Do I think it’s realistic to expect a nuanced, poignant tale on the current state of the world from the same company that holds the Tom Clancy license? Of course not, but I also think it’s completely fair to be critical when it doesn’t even come close. Moreover, the tale being told is nauseatingly bland and tone-deaf, but doesn’t seem to know it. A number of times, the game drags you out of the action to beat you over the head with a cutscene. It’s frustrating when you’re inexplicably given a front and center seat to the main villain's ethereal monologues. It’s straight up infuriating when the game decides it wants to show you another cutscene, then literally comes through and plucks you from the world, regardless of whether or not you were in the middle of actually enjoying it. Far Cry 5's confidence that you’re just dying to see the next explanation of “why being in a militant death cult is actually kind of understandable, when you think about it” is the worst kind of immersion-breaking. Even if the story wasn’t quite as difficult to ingest, it’s constantly being undermined by the actual gameplay and cast of minor characters. I found it difficult to invest myself into a minor villain’s morality tale of cannibalism and desperation when, just minutes ago, I was torching dozens of nameless cultists while a well-meaning redneck fired a rocket launcher at a bear.
Speaking of - the minute to minute gameplay feels substantially better than earlier entries in the series, at least for me. Controls are tight, gunplay is deadly, and for the most part, the vehicles serve their purpose well. The Skill Tree comes across as a disjointed compromise of ideas, but doesn’t get in the way of enjoyment. In fact, it felt entirely possible to get through the vast majority of the game without giving that particular submenu a second glance.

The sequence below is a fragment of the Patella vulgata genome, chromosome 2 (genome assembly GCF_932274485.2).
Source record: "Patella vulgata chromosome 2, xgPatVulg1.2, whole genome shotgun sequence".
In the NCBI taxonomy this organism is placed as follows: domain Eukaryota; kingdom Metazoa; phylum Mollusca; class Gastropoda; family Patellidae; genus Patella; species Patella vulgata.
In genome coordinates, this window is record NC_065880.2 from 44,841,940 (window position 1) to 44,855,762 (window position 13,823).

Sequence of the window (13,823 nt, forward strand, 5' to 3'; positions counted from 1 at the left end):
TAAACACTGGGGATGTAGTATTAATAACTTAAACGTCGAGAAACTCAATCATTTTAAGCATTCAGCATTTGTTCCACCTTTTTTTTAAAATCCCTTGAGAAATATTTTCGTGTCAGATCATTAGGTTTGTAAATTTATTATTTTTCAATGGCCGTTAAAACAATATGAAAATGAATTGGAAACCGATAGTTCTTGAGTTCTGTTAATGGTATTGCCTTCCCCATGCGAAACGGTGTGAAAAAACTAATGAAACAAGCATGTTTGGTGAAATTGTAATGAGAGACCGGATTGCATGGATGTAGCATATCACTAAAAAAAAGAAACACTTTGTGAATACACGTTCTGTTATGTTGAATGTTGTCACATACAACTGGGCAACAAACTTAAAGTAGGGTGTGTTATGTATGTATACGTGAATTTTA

One mechanic I found quite a bit of joy in was the Guns for Hire, at times despite itself. As someone who usually takes a stealthy approach to combat when it’s offered, I found that whenever I tried to sneak my way through an encounter, the AI either physically got in my way, unwittingly called attention to themselves, or just flat out ignored orders. This became especially frustrating when clearing outposts, as a single mistake could quickly snowball into an alarm being set off, triggering endless waves of reinforcements. However, even when it would’ve been advantageous for me to simply dismiss my digital companions, I found myself keeping them around. Listening to the random or named characters as they conversed provided a much-needed feeling of companionship and felt crucial in keeping me immersed when the game’s edges would’ve otherwise begun to slip away. I suspect this will be a common feeling among cooperatively-minded players.